Hamsters: Newbie Info You Should Know…
Who doesn’t find hamsters appealing, with their big brown eyes, funny little paws and wiggly noses? But, like any pet, hamsters need a lot of care, so before you buy one, you’ll want to know what you’re getting into. Here’s a hamster overview and a checklist of things you’ll want to consider regarding your new little pal.
Hamsters are rodents, and come mainly from desert habitats. They’ve only been kept as pets since the 1930’s, when some were brought from Syria, but their popularity has taken off since. There are actually about 24 species, but only 5 make good pets. These are the Robo, Syrian, Russian dwarf, Chinese and Campbell’s dwarf. The Syrian are the most common type as pets.
Hamsters have poor eyesight, but excellent hearing. They typically hoard food in their mouths, and this can make their cheeks look very large; but don’t worry, it’s a natural behavior. Another natural behavior is that hamsters are solitary, and very unhappy sharing space with one another; so, if you want a second one, he’ll have to have his own cage. This is especially true of Syrians, who will get into quite a donnybrook.
Now let’s say you brought home your new little buddy and named him Freddy. Freddy will need a good-sized cage. Hamsters choose separate areas for sleeping, going to the bathroom, and storing food, plus he’ll need his play space, so the cage should be at least 2 square feet. A wire cage is best for ventilation, and the bars should be less than 1/2″ apart, so Freddy doesn’t squeeze out. If you choose a dwarf variety, a cage suitable for a mouse will work.
Take care that the cage isn’t in direct sunlight or by a heat source, and also not in a cold draft. The ideal temperature for Freddy is 65 to 75 degrees Fahrenheit. Freddy will need wood shavings that you can get at the pet store to line his cage, and they should be changed every day. Being a desert animal, he’ll like burrowing in them. He’ll also need a water bottle. Be sure the water in his bottle is changed daily.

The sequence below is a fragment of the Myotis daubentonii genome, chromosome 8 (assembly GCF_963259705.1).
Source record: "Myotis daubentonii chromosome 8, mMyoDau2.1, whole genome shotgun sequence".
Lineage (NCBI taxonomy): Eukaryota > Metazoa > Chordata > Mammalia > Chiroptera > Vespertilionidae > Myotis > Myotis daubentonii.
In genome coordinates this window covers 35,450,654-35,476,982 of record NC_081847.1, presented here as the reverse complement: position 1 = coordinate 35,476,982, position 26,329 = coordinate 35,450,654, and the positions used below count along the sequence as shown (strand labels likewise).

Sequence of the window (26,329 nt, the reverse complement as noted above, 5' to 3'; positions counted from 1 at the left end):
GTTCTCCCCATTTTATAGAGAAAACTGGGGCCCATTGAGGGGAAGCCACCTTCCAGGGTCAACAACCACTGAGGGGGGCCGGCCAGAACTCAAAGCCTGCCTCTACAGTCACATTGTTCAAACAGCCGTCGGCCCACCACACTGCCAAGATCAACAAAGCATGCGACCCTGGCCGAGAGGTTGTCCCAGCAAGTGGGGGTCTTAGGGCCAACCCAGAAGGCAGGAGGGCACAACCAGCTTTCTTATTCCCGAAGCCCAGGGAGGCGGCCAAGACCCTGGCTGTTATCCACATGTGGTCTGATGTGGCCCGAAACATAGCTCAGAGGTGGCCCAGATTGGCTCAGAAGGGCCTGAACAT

Freddy will like eating some commercial food made for hamsters, but you can supplement his diet with treats as well. A checklist of foods he can have includes carrots, cucumbers, bananas, strawberries, apples, cottage cheese, grasshoppers, crickets and flax seed. Foods to avoid are almonds, candies, avocado, watermelon, raw rhubarb, grape seeds and garlic. A more complete list can be found here: Acceptable Hamster Food List. Some people will give hamsters field corn, but this should not be done because field corn has pesticides.
Like most animals, Freddy is curious and needs mental stimulation, so make sure he has plenty of play time. Otherwise, he’ll become depressed and anti-social. One way to provide him with entertainment is to move his cage around every few days, so he has new things to look at. He can also come out of his cage in a safe, secure environment and be handled, which is good socialization in case he has to go to the vet. Make sure he can’t escape into the open and go someplace where you can’t reach him, such as under the dryer. You might not see Freddy again, and he might join up with his mouse cousins and hit the road.
Hamsters love a hamster ball, and if you supervise Freddy, he’ll be safe in one. This is good exercise for him. Plastic see-through tunnels that attach to his cage are also enjoyable. You’ll think the tunnels are too small for him, but you’ll be amazed at the places hamsters can squeeze into. A lot of their mass is fur, plus they have very supple bones. A wheel he can run in is also great for Freddy, but you should consult the vet or the pet supply dealer to make sure it’s the right size.
Freddy will also need some wooden chew toys because, being a rodent, his teeth will grow continually and he’ll need to wear them down. Be sure to get toys that are especially made for small animals, as other wooden items might have toxic chemicals. Avoid giving Freddy plastic toys, because he can swallow small pieces of plastic. Small wooden toys made for rabbits are also fine for hamsters.
One thing to note is that hamsters are nocturnal, and will want to play at night. You should be prepared to indulge Freddy somewhat by handling him or putting him in his ball. At your bedtime, he’ll probably still be making a racket in his cage. Make sure the cage is near someone who doesn’t mind the noise.
Before buying Freddy, consider the other pets you have in the house. Hamsters should be kept carefully apart from dogs, cats and ferrets. Remember, hamsters, like other rodents, are prey animals, and will freak out at the sight of a predator. Also, many dogs can easily knock over a cage, and cats and ferrets are climbers. Cats and ferrets especially will show great interest in a rodent, an interest not necessarily coupled with good intentions.
Finally, don’t forget to find a vet in your area who has experience treating hamsters, in case Freddy is ever under the weather. But, hopefully, with good care, Freddy will be healthy and happy, and you’ll have many great times with him.